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    Scientific Names

    • Trillium pendulum L.
    • Trillium erectum. L.
    • Liliaceae
    • Lily family

    Common Names

    ivyAmerican ground lily
    ivyBeth root
    ivyGround lily
    ivyIndian balm
    ivyIndian shamrock
    ivyJew's-harp plant
    ivyLamb's quarter (Chenopodium album)
    ivyMilk ipecac
    ivyNodding wakerobin
    ivyRattlesnake root
    ivyRed trillium
    ivyThree-leaved nightshade
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    Parts Usually Used

    Rootstock (dried rhizome)
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    Description of Plant(s) and Culture

    Birthroot is an herbaceous perennial plant; grows to the height of 10-15 inches, the simple stem arises naked from an oblong, tuberous, short, thick, rootstock (rhizome) and bears, only at the very top, a whorl of three round-ovate, acuminate leaves. In May and June a single yellow-white to reddish-white, unpleasantly scented flower appears above the leaves. The flower grows on a short stalk in the center of the whorl of leaves; it has 3 petals and 3 sepals. The fruit is a pink or red 3 or 6 angled berry.
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    Where Found

    Found in rich soils and shady woods of the central and western states. Nova Scotia to Georgia mountains, Florida; Tennessee to Michigan, Ontario.
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    Medicinal Properties

    Antiseptic, astringent, diaphoretic, emmenagogue, expectorant, tonic, alterative, pectoral
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    Biochemical Information

    Tannin, resin, glycosides trillin and trillarin, traces of essential oil, saponin, fatty oil and starch
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    Legends, Myths and Stories

    The root has the faint fragrance of turpentine and a peculiar aromatic and sweetish astringent taste when first chewed, but becomes bitter and acid, causing salivation. Its shape is remindful of popular Ginseng root.
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    Birthroot can be used for coughs, bronchial problems, hemorrhage from the lungs, asthma, difficult breathing, pulmonary consumption, and boiled in milk for diarrhea and dysentery. Used externally and internally for female problems. A poultice or salve relieves insect bites and stings, tumors, inflammations, and ulcers, snakebites, wounds, skin irritation. Birthroot is an indication of its use by the Native Americans as an aid during childbirth. They also used birthroot for menopause, aphrodisiac (root contains steroids). A tea of equal parts of Bugleweed (Lycopus virginicus) and birthroot was once used for diabetes.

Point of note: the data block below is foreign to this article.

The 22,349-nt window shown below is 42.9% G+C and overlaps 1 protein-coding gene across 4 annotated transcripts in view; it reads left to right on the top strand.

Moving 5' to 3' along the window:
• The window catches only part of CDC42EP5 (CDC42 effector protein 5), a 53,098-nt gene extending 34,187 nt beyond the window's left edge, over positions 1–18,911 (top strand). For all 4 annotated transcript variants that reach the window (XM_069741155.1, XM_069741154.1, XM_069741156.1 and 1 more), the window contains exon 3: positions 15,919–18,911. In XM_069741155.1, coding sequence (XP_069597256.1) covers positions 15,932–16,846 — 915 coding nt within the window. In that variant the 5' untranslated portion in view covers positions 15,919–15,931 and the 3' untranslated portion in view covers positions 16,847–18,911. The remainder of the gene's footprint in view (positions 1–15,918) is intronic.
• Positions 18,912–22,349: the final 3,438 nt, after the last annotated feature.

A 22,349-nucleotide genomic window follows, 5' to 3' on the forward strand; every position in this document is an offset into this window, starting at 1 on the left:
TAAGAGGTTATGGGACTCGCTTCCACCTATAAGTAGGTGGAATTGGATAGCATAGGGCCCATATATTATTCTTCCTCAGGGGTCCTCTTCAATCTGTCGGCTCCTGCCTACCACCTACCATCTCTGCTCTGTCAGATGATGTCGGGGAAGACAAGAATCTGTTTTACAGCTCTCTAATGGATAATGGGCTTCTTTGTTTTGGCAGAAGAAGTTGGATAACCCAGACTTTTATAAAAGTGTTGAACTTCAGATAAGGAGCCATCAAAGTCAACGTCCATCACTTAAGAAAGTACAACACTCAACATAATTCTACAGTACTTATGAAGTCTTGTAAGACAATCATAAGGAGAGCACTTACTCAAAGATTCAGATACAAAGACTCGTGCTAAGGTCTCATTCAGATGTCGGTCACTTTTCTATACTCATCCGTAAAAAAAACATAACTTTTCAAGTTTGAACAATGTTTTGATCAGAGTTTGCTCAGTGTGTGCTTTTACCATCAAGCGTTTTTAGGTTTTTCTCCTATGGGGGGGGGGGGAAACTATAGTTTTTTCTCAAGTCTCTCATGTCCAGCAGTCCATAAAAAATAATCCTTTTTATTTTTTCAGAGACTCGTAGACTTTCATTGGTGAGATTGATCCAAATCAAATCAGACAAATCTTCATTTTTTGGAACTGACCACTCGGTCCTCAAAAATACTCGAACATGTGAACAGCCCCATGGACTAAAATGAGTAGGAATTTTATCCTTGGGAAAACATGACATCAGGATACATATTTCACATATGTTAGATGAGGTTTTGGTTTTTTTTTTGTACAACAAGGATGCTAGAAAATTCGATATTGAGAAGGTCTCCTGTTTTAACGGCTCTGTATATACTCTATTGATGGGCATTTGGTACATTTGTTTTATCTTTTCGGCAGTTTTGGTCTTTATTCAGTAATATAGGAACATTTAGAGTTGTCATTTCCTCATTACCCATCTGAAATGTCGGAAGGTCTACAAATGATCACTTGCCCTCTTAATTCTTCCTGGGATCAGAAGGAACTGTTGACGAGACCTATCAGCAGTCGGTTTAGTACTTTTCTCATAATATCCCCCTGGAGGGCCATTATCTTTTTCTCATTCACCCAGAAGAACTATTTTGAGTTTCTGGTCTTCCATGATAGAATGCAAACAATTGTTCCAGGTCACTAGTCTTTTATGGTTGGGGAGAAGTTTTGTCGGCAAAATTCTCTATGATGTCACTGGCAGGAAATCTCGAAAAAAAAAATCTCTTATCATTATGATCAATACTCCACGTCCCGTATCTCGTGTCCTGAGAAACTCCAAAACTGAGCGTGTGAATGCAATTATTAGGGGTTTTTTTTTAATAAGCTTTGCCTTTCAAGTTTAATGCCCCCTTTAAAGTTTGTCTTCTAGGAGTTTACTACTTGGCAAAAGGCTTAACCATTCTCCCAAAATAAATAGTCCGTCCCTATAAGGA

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    Formulas or Dosages

    Decoction: use 1 tsp. root with 1 cup water (or milk). Drink either hot or cold just before going to bed. Take 1 to 2 cups a day.

    Tincture: take 1/4 to 1/2 tsp. at a time.
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    How Sold

    Available in whole, cut, or powdered form. Tincture
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    Buy It! Back to Eden, by Jethro Kloss; Back to Eden Publishing Co., Loma Linda, CA 92354, Original copyright 1939, revised edition 1994

    Buy It! The Herb Book, by John Lust, Bantam Books, 666 Fifth Avenue, New York, NY. copyright 1974.

    Buy It! Eastern/Central Medicinal Plants, by Steven Foster and James A. Duke., Houghton Mifflin Company, 215 Park Avenue South, New York, NY 10000

    Buy It! Planetary Herbology, by Michael Tierra, C.A., N.D., O.M.D., Lotus Press, PO Box 325, Twin Lakes. WI 53181., Copyright 1988, published 1992

    Buy It! Indian Herbalogy of North America, by Alma R. Hutchens, Shambala Publications, Inc., Horticultural Hall, 300 Massachusetts Avenue, Boston, Massachusetts 02115, 1973

    Buy It! American Folk Medicine/i>, by Clarence Meyer, Meyerbooks, publisher, PO Box 427, Glenwood, Illinois 60425, 1973

    Buy It! Webster's New World Dictionary, Third College Edition, Victoria Neufeldt, Editor in Chief, New World Dictionaries: A Division of Simon & Schuster, Inc., 15 Columbus Circle, New York, NY 10023

    Buy It! An Instant Guide to Medicinal Plants, by Pamela Forey and Ruth Lindsay, Crescent Books (January 27, 1992).

    Buy It! The Rodale Herb Book: How to Use, Grow, and Buy Nature's Miracle Plants (An Organic gardening and farming book), edited by William H. Hylton, Rodale Press, Inc. Emmaus, PA, 18049., 1974

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